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Diablo review

Posted : 6 years ago on 9 July 2011 10:08 (A review of Diablo)

The original Diablo was great when it came out but by modern standards it suffers from an acute form of reverse sequelitis.

That is, the sequel, Diablo II, took the basic gameplay formula that made Diablo so addicting then added bells and whistles that made it impossible to revert back to the original.

The gameplay here is still mostly solid but the existence of a better sequel makes it pointless to ever play the original Diablo again.


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Diablo II review

Posted : 6 years ago on 9 July 2011 10:05 (A review of Diablo II)

As a reformed Diablo II addict I can easily say that this is probably my favorite RPG ever.

The story isn't particularly spectacular and it obviously lacks the deep characters that populate more recent RPG's but Diablo II took the successful formula of the original Diablo and almost universally improved on it.

It's hard to explain why the Diablo gameplay style is so addictive but it is. Despite the simplicity of combat (it basically comes down to clicking and using hotkeys) there is an unquestionable depth to the character building process that makes each playthrough unique in some way. Add that addicting quality to the classic pursuit of bigger and better loot and you have the perfect storm of addiction. It's the PCP of point and click RPGery!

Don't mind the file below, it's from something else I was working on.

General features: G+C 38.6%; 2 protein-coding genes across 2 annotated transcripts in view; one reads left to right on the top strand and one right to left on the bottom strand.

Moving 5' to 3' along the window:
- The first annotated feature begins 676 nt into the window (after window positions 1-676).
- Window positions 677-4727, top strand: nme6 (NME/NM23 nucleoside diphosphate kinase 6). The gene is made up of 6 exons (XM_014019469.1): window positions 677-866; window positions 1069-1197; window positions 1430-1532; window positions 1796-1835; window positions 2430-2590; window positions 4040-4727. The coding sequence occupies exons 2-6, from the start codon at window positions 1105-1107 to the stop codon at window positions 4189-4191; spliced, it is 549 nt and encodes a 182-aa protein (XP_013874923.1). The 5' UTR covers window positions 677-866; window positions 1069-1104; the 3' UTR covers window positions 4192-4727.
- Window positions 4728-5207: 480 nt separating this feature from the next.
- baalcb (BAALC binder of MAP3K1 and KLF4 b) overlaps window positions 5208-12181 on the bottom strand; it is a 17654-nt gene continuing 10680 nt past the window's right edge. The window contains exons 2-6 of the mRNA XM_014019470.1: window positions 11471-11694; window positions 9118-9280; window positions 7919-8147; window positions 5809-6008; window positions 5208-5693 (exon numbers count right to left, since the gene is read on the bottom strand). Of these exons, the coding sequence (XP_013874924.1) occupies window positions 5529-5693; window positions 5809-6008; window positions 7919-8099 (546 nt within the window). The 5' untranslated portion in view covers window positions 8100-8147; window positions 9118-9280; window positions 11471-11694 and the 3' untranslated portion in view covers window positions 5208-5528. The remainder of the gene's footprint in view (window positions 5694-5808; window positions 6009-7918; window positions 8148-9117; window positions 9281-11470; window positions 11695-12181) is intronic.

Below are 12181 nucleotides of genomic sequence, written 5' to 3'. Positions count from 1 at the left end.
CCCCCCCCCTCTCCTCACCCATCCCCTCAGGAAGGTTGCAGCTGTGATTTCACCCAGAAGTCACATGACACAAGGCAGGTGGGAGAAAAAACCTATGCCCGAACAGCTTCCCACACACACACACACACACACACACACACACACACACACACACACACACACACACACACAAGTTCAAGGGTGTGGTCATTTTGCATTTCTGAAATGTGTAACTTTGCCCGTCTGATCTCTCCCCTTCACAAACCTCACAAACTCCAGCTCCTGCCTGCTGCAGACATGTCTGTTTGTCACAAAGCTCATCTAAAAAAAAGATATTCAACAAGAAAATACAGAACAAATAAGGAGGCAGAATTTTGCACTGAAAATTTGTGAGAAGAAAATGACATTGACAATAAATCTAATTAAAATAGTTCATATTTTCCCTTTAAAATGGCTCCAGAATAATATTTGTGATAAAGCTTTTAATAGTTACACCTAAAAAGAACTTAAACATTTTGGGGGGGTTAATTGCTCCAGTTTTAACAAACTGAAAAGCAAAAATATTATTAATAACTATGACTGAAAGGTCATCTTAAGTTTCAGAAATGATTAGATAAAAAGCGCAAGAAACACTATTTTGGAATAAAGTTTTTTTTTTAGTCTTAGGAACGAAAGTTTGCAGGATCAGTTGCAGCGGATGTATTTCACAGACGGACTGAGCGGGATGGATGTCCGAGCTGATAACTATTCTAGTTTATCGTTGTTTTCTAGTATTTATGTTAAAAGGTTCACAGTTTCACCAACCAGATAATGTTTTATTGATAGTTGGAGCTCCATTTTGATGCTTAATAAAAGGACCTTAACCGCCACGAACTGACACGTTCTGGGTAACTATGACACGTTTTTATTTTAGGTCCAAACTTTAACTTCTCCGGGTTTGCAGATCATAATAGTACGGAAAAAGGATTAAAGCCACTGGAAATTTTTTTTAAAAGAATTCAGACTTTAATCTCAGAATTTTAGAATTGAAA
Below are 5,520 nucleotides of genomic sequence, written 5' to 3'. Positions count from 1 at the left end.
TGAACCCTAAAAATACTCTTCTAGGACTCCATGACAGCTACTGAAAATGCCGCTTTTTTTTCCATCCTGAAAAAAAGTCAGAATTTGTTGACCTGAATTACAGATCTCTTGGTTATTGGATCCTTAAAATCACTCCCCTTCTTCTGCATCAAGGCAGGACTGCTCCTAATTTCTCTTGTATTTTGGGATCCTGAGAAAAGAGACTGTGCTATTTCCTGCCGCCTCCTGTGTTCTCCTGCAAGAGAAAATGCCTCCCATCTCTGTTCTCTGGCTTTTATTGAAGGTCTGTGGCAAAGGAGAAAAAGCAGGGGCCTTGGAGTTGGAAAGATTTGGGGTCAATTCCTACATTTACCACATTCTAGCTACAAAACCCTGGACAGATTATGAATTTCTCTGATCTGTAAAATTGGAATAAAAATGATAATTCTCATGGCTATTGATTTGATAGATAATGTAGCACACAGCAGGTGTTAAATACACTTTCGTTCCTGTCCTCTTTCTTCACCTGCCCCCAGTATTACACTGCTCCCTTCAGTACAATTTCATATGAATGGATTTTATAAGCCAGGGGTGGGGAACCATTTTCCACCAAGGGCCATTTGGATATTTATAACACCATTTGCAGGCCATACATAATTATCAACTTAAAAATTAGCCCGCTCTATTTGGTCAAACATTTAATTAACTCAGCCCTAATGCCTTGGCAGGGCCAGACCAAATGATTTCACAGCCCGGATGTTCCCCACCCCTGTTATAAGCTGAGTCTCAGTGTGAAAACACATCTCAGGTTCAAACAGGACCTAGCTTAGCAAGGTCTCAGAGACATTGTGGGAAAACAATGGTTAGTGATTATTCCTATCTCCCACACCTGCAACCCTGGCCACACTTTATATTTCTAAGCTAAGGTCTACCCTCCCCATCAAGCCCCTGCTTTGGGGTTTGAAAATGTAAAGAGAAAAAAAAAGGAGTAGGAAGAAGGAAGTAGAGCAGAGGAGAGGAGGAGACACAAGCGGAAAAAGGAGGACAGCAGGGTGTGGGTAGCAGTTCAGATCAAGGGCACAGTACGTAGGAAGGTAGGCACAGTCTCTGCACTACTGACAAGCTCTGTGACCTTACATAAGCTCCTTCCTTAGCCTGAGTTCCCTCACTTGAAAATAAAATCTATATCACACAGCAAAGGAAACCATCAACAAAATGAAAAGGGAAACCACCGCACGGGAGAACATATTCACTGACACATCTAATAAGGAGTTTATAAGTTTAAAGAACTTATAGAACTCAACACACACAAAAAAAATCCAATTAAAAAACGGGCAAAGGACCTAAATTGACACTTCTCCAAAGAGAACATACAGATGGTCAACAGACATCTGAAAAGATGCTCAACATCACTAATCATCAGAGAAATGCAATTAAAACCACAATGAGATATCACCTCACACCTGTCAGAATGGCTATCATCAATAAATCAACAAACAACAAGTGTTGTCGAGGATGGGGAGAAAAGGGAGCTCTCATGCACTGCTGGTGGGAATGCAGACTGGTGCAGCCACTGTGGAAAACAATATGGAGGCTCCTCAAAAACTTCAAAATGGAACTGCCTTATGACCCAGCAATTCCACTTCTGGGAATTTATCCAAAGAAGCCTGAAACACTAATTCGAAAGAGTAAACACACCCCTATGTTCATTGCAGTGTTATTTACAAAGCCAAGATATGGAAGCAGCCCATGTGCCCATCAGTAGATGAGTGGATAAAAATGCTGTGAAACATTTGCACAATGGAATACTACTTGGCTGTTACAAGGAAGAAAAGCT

Another big positive for Diablo II is that it doesn't really try to do much. The art style is simple but varied and still looks solid by 2011 standards. This makes it that rare timeless game that never quite loses its luster. Here's hoping Diablo III keeps the franchise in fine fashion.


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Dragon Age: Origins review

Posted : 6 years ago on 9 July 2011 09:59 (A review of Dragon Age: Origins)

Dragon Age: Origins is a modern RPG that uses some of he best elements of old school RPG's (i.e. Baldur's Gate, Planescape Torment) to create a fantastically realized fantasy RPG universe.

The story is deep, the characters widely varied and personable and the world is one of the best I've seen in a recent RPG. There are some issues with bugs and information overload but this is a game that is greatly immersing.

I had some issues with the combat early on but once I became used to effectively balancing my combat parties those issues went away and combat became a nice affair that rewarded strategy and wisely thought out combinations. There is also enough variety to the missions to make the giant battles that the game throws at you meaningful and interesting.

My favorite thing about the game by far was the characters. You meet quite a few along the way and each person has a fleshed out back story and personal motivations that are intriguing and key to plot development. They also add to the replay value as some characters have arcs that only appear if you have them in your party while on certain missions.

Overall this is one of the best recent PC RPGs. The writing and core systems are close to perfect and the game has a lasting appeal.